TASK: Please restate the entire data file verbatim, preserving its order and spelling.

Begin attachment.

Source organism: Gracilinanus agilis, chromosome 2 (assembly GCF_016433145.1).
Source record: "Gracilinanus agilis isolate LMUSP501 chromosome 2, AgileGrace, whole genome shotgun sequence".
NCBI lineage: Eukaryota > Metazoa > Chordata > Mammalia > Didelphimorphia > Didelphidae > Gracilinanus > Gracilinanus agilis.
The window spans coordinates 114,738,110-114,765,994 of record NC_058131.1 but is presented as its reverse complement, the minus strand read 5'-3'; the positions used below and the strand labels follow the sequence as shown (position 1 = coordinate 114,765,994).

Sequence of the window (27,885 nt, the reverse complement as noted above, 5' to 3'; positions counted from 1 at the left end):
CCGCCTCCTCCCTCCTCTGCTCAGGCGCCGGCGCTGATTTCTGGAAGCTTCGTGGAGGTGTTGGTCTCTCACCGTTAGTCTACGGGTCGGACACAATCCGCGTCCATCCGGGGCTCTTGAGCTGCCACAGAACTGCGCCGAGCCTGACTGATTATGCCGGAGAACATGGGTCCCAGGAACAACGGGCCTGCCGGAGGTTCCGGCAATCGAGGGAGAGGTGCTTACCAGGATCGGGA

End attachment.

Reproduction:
Source organism: Gracilinanus agilis, chromosome 2 (assembly GCF_016433145.1).
Source record: "Gracilinanus agilis isolate LMUSP501 chromosome 2, AgileGrace, whole genome shotgun sequence".
NCBI lineage: Eukaryota > Metazoa > Chordata > Mammalia > Didelphimorphia > Didelphidae > Gracilinanus > Gracilinanus agilis.
The window spans coordinates 114,738,110-114,765,994 of record NC_058131.1 but is presented as its reverse complement, the minus strand read 5'-3'; the positions used below and the strand labels follow the sequence as shown (position 1 = coordinate 114,765,994).

Sequence of the window (27,885 nt, the reverse complement as noted above, 5' to 3'; positions counted from 1 at the left end):
CCGCCTCCTCCCTCCTCTGCTCAGGCGCCGGCGCTGATTTCTGGAAGCTTCGTGGAGGTGTTGGTCTCTCACCGTTAGTCTACGGGTCGGACACAATCCGCGTCCATCCGGGGCTCTTGAGCTGCCACAGAACTGCGCCGAGCCTGACTGATTATGCCGGAGAACATGGGTCCCAGGAACAACGGGCCTGCCGGAGGTTCCGGCAATCGAGGGAGAGGTGCTTACCAGGATCGGGA